Back to All News

Trojan-Horse Investor-State Dispute Settlement (ISDS) provisions in China deal to haunt Australian Parliament for decades

The Greens spokesperson for Trade, Senator Peter Whish-Wilson says that the impending China trade deal will allow Chinese private and state-owned enterprises (SOEs) to sue the Australian government over public interest legislation that affects their investment.

Senator Whish-Wilson said, “This is a new era in Australian governance. The inclusion of Investor-State Dispute Settlement (ISDS) provisions has opened a Pandora’s Box that will leave a lasting legacy of doubt over the Australian Parliament’s ability to make laws in the national interest without fear of litigation from a Chinese investor.

“Stunningly, Chinese State-Owned Enterprises (SOEs) will also be able to use these provisions to protect their investments in Australia from future changes to laws.

“This means that the Chinese Government can now, via its SOEs, sue the Australian government over changes to laws that impact on its interests.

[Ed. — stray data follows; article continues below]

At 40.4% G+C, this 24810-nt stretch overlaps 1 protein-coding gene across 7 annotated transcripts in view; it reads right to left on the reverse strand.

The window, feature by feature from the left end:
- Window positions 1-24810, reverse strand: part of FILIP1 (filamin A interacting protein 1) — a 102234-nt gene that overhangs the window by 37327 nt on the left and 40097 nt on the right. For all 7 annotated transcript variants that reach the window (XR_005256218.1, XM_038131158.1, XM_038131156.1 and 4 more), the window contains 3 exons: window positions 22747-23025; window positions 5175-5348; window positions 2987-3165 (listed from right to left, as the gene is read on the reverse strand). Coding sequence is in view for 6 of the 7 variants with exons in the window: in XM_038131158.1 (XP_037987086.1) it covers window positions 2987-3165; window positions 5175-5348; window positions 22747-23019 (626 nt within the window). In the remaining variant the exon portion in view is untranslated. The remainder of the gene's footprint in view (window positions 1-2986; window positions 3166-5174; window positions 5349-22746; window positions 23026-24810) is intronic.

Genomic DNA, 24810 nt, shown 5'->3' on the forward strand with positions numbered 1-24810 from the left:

“The Liberal government says that they have included some safeguards, but ISDS safeguards have failed to limit litigation in several trade deals already in place around the world. The only safeguard is not to have ISDS provisions in the first place.

“Chinese businesses would be able to challenge future legislation changes made here via international arbitration panels that lack transparency, but even Australian companies won’t have this privilege in their own country.

“Chinese investors have already made use of ISDS provisions by suing the Belgium government for $2.2 billion over their role in intervening in the Fortis Bank that was collapsing during the financial crisis.

“Right now, with opposition from France and Germany, the EU is on the verge of excluding ISDS from their landmark trade agreement with the United States.

“The Australian government excluded ISDS from the US FTA a decade ago because it was too risky. The inclusion of ISDS in this China deal is an error of judgement that will haunt us all for decades,” he concluded.


Back to All News